def test_something_works(snapshot): # snapshot is a pytest fixture from snapshottest
    data_frame = calc_something_and_return_pandas_dataframe()
    snapshot.assert_match(data_frame.to_csv(index=False), 'some_module_level_unique_name_for_the_snapshot')

This will create a snapshots folder with a file in that contains the csv output that you can update with --snapshot-update when your code changes.

It works by comparing the data_frame variable to what is saved to disk.

Might be worth mentioning that your snapshots should be checked in to source control.

5

I don't think it's hard to create small DataFrames for unit testing?

import pandas as pd
from nose.tools import assert_dict_equal

input_df = pd.DataFrame.from_dict({
    'field_1': [some, values],
    'field_2': [other, values]
})
expected = {
    'result': [...]
}
assert_dict_equal(expected, my_func(input_df).to_dict(), "oops, there's a bug...")
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  • My result is a dataframe too. So i should create another dataframe? in this case i cant use assert_dict_equal? Jan 25, 2017 at 14:11
  • 1
    Yes, that's why I called to_dict() on the result from your function - so I get a dict that can be compared to expected with the nose method suggested.
    – rtkaleta
    Jan 25, 2017 at 14:37
  • @rkaleta : yes it does.. However, my test fail with errors like AssertionError: {'ins[20 chars]on': ['TF000141124', 'TF000141124', 'TF00014[599 chars]0.0]} != {'ins[20 chars]on': {0: 'TF000141124', 1: 'TF000141124', 2:[716 chars]0.0}} Diff is 3078 characters long. Set self.maxDiff to None to see it. : oops, there's a bug... Jan 26, 2017 at 11:37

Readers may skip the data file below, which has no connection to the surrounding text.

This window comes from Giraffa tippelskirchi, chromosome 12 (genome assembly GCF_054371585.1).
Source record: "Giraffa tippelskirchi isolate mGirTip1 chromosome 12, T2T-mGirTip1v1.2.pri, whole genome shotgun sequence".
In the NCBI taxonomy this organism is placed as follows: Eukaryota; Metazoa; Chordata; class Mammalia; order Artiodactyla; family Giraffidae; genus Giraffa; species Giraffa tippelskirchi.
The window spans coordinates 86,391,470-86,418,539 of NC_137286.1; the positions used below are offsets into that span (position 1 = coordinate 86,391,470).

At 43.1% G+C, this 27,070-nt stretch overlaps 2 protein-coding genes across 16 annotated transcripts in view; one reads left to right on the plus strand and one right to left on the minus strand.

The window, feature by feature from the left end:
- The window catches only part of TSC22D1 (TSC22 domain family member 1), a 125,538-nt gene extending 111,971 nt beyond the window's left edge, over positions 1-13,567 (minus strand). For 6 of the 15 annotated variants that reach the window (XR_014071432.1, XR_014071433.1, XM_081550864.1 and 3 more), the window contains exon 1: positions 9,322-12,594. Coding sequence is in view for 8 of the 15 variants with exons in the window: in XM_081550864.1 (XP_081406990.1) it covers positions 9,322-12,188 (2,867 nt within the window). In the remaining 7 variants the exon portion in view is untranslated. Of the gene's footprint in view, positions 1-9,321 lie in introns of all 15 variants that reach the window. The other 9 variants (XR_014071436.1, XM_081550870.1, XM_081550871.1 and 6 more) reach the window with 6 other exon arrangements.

• @CodeGeek123 The above code for expected was just an example - you have to modify to your needs. Looks like you have a mismatch in the expected vs. actual DataFrame structure. It looks like the function under test returns a DataFrame that is 3 rows x 1 column? Then expected should be more like expected = {<column_name>: {<first_row_index_value>: <first_row_value>, <second_row_index_value>: <second_row_value>, <third_row_index_value: <third_row_value>}}
    – rtkaleta
    Jan 26, 2017 at 14:33
4

I would suggest writing the values as CSV in docstrings (or separate files if they're large) and parsing them using pd.read_csv(). You can parse the expected output from CSV too, and compare, or else use df.to_csv() to write a CSV out and diff it.

1
  • 2